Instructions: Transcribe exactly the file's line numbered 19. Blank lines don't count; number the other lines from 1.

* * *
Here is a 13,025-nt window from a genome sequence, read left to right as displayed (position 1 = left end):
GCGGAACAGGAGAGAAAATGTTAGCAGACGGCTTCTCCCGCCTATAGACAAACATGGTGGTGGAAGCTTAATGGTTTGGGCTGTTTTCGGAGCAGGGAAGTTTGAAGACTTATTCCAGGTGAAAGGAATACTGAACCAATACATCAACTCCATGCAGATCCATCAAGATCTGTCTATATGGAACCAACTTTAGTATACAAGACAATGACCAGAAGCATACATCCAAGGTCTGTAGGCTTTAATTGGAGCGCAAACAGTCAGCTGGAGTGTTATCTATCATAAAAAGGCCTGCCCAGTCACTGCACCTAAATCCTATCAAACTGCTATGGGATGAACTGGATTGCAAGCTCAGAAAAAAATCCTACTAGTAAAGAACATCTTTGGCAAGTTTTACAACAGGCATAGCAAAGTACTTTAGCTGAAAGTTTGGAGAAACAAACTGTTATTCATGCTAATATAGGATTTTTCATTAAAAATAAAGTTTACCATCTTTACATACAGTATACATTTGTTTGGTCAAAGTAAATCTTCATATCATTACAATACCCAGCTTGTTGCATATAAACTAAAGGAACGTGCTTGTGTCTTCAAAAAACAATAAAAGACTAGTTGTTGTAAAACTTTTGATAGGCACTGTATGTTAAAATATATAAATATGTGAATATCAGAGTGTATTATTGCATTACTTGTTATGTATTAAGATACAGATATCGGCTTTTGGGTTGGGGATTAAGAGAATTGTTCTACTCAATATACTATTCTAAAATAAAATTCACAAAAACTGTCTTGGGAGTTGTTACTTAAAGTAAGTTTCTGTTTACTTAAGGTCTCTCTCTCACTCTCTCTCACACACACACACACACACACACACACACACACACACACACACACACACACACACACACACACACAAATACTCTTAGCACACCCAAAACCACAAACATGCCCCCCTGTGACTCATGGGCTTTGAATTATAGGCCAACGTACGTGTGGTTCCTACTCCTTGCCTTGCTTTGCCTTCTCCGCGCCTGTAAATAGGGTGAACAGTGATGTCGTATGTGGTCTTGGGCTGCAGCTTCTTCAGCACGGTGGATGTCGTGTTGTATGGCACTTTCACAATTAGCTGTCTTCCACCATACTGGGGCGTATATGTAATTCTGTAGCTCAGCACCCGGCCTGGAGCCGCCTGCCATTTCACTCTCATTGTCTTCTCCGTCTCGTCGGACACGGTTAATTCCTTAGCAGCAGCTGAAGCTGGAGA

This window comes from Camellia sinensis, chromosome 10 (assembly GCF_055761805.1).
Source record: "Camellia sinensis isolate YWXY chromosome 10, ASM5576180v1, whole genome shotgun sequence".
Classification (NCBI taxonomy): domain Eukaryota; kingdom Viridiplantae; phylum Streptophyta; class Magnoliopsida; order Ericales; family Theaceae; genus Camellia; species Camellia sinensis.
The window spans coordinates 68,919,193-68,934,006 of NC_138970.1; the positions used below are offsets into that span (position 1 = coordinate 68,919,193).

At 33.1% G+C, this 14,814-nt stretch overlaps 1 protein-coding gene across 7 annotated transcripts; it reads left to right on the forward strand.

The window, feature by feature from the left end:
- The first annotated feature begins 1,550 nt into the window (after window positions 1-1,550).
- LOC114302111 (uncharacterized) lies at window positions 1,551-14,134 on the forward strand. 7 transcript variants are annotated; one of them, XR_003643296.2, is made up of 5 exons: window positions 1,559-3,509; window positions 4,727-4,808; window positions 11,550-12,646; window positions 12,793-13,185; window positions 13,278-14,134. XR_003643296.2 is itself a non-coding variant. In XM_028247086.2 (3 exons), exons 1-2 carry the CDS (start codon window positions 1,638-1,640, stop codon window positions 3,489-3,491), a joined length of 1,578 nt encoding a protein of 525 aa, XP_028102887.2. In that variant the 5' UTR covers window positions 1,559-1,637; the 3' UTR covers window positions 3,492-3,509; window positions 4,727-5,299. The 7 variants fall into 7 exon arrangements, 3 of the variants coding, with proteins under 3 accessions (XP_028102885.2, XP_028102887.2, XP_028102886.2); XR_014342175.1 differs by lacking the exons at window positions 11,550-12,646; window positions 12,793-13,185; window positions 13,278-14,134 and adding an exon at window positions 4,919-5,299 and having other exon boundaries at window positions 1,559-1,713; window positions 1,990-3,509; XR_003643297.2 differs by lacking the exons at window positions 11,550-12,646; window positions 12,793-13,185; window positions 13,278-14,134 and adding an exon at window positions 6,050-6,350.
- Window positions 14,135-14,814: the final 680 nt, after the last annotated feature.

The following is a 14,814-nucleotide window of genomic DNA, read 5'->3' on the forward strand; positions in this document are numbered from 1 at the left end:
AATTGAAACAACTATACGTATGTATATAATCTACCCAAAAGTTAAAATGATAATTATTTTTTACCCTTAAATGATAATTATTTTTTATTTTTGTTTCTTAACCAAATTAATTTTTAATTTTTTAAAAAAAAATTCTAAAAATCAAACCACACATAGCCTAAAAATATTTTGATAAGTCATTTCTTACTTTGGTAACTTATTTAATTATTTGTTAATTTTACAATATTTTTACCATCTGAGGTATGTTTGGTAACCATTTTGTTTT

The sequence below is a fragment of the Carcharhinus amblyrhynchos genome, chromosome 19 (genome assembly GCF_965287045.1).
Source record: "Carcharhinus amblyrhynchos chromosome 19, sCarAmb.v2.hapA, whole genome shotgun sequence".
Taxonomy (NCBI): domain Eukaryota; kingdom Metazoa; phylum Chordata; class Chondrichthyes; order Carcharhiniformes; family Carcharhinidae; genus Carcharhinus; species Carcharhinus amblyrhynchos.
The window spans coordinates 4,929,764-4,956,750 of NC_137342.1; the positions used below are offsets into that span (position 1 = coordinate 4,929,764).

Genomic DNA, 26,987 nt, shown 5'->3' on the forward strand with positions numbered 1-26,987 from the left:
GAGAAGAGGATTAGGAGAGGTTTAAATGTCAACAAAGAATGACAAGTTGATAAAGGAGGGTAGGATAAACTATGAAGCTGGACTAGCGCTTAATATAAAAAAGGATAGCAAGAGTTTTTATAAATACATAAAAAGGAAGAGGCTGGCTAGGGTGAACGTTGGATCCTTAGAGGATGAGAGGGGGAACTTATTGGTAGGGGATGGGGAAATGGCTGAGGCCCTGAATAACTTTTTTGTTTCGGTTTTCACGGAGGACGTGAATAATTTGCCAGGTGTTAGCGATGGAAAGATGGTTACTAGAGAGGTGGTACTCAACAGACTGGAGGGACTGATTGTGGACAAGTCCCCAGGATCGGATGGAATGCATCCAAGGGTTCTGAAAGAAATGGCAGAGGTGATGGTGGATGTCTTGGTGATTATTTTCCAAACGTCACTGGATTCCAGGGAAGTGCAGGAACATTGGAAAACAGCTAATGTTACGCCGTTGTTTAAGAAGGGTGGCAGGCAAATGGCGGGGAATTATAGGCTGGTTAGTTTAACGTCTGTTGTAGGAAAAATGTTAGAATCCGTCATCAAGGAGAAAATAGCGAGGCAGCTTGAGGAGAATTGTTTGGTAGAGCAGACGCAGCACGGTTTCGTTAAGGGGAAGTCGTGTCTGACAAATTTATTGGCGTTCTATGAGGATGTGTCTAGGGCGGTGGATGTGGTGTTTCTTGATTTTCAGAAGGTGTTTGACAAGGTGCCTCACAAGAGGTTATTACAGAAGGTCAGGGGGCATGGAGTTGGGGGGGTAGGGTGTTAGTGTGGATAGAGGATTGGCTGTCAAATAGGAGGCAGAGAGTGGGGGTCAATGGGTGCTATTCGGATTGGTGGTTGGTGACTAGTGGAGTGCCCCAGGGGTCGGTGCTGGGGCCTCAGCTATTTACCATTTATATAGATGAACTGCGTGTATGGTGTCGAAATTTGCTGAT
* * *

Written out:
GAGAAGAGGATTAGGAGAGGTTTAAATGTCAACAAAGAATGACAAGTTGATAAAGGAGGGTAGGATAAACTATGAAGCTGGACTAGCGCTTAATATAAAAAAGGATAGCAAGAGTTTTTATAAATACATAAAAAGGAAGAGGCTGGCTAGGGTGAACGTTGGATCCTTAGAGGATGAGAGGGGGAACTTATTGGTAGGGGATGGGGAAATGGCTGAGGCCCTGAATAACTTTTTTGTTTCGGTTTTCACGGAGGACGTGAATAATTTGCCAGGTGTTAGCGATGGAAAGATGGTTACTAGAGAGGTGGTACTCAACAGACTGGAGGGACTGATTGTGGACAAGTCCCCAGGATCGGATGGAATGCATCCAAGGGTTCTGAAAGAAATGGCAGAGGTGATGGTGGATGTCTTGGTGATTATTTTCCAAACGTCACTGGATTCCAGGGAAGTGCAGGAACATTGGAAAACAGCTAATGTTACGCCGTTGTTTAAGAAGGGTGGCAGGCAAATGGCGGGGAATTATAGGCTGGTTAGTTTAACGTCTGTTGTAGGAAAAATGTTAGAATCCGTCATCAAGGAGAAAATAGCGAGGCAGCTTGAGGAGAATTGTTTGGTAGAGCAGACGCAGCACGGTTTCGTTAAGGGGAAGTCGTGTCTGACAAATTTATTGGCGTTCTATGAGGATGTGTCTAGGGCGGTGGATGTGGTGTTTCTTGATTTTCAGAAGGTGTTTGACAAGGTGCCTCACAAGAGGTTATTACAGAAGGTCAGGGGGCATGGAGTTGGGGGGGTAGGGTGTTAGTGTGGATAGAGGATTGGCTGTCAAATAGGAGGCAGAGAGTGGGGGTCAATGGGTGCTATTCGGATTGGTGGTTGGTGACTAGTGGAGTGCCCCAGGGGTCGGTGCTGGGGCCTCAGCTATTTACCATTTATATAGATGAACTGCGTGTATGGTGTCGAAATTTGCTGAT